Contents of Post
- 1 Signs Your Hard Drive Lifetime is Ending & What To Do
- 1.1 Slowing Down Computer, Frequent Freezes, Blue Screen Of Death
- 1.2 Corrupted Data
- 1.3 Accumulation Of Bad Sectors
- 1.4 Strange Sounds
- 1.5 S.M.A.R.T. Data
- 1.6 Hard Drive Is Failing, What Shall We Do?
- 1.7 Conclusion
- 1.8 How to start Windows 7/8/10 in safe mode
- 1.9 Read More: http://comparitech.net/windows-safemode
Signs Your Hard Drive Lifetime is Ending & What To Do
Every one of us owns precious files like personal documents, photos, videos, or audio files, and we typically store them on hard drives. Few people realize that most electronic storage devices, including hard drives, have a rather limited lifetime when compared to the ancient ways of storing information, such as stone, papyrus, paper, or old school records. The average lifetime of a stationary hard drive today is around 5 – 10 years, depending on the type and manufacturer, and it rapidly declines if the drive is subject to strong variations in temperature, humidity, and motion as in not being stationary.
Since a majority of people today own laptops and external hard drives, which get dragged around quite a bit, a realistic hard drive lifetime is probably around 3 – 5 years. This is an extremely short time to reliably store important data. In the best of cases, hard drives fail gradually, giving you the chance to react, get a copy of your data, and replace the storage device before facing a fatal failure. There are a host of signs that hint to a gradual failure of your hard drive. If you are unsure how much life is left on your hard drive, read this article to find out what signs may reveal an approaching failure.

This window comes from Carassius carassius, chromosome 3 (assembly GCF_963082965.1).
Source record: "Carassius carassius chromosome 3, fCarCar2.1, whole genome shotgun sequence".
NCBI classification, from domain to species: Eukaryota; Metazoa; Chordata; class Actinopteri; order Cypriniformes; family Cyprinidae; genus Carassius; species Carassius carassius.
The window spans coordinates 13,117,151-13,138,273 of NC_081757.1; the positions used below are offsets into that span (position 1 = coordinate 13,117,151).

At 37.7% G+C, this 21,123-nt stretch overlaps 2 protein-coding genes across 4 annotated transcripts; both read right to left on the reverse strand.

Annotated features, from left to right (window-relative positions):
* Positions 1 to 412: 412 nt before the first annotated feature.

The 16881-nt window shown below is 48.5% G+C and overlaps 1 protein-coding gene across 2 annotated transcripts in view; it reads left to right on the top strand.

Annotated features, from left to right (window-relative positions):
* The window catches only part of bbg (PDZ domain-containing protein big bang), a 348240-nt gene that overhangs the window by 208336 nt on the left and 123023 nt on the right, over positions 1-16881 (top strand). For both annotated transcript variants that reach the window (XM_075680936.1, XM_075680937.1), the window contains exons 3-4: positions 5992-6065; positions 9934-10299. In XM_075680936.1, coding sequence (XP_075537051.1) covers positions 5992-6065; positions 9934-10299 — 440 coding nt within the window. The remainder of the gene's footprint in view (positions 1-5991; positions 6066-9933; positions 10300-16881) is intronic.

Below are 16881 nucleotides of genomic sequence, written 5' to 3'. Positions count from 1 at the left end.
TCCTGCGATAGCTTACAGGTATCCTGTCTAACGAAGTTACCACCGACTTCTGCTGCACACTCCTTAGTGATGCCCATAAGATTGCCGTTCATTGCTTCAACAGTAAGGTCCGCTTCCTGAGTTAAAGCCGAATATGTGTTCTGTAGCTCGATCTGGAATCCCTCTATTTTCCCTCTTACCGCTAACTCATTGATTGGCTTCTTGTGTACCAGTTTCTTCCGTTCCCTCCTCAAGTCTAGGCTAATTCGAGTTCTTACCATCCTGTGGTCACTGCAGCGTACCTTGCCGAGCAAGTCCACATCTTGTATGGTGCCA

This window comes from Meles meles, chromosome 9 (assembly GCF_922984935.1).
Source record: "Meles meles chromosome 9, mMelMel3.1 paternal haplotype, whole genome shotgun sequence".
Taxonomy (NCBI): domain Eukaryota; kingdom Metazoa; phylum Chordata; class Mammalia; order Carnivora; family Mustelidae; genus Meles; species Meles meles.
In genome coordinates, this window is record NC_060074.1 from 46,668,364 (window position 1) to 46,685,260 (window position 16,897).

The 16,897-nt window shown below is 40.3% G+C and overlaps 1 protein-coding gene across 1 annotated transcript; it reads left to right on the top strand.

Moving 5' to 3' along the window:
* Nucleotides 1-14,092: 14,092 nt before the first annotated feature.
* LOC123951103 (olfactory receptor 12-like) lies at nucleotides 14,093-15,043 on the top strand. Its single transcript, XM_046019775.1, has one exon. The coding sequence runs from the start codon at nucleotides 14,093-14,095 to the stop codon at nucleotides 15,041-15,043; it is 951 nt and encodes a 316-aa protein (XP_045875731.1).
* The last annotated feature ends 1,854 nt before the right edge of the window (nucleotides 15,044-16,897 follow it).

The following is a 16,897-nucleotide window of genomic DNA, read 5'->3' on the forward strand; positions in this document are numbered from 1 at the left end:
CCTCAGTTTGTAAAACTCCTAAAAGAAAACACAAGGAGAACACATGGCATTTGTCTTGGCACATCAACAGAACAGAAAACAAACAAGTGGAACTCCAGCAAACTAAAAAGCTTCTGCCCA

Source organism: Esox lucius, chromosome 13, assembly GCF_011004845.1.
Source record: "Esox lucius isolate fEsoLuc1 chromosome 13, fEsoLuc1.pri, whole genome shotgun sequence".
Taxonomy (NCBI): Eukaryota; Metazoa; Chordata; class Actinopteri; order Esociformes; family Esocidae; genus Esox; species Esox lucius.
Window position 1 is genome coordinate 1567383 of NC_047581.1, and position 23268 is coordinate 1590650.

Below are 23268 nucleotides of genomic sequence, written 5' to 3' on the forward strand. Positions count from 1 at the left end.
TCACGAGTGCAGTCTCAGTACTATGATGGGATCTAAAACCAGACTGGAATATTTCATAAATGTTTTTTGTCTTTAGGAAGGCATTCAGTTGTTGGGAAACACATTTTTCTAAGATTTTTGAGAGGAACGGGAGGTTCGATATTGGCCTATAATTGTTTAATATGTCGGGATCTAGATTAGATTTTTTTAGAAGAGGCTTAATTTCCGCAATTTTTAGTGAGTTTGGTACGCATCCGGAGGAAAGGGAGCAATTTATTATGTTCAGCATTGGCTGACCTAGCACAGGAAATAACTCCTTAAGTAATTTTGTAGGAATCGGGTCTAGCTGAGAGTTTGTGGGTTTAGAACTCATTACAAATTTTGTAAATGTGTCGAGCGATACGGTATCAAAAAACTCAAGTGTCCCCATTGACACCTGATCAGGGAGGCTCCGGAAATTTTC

Slowing Down Computer, Frequent Freezes, Blue Screen Of Death
Accumulation Of Bad Sectors
Hard Drive Is Failing, What Shall We Do?
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How to start Windows 7/8/10 in safe mode
What is Windows safe mode?
First, let’s start with what Microsoft has to say about safe mode:
“Safe mode starts Windows in a basic state, using a limited set of files and drivers. It can help you troubleshoot problems on your PC. For example, if the problem doesn’t happen in safe mode, you’ll know default settings and basic device drivers aren’t causing the issue.”
Thanks, Microsoft. However, for the average computer user, that explanation might not make the most sense. Here’s how to understand safe mode in a few points.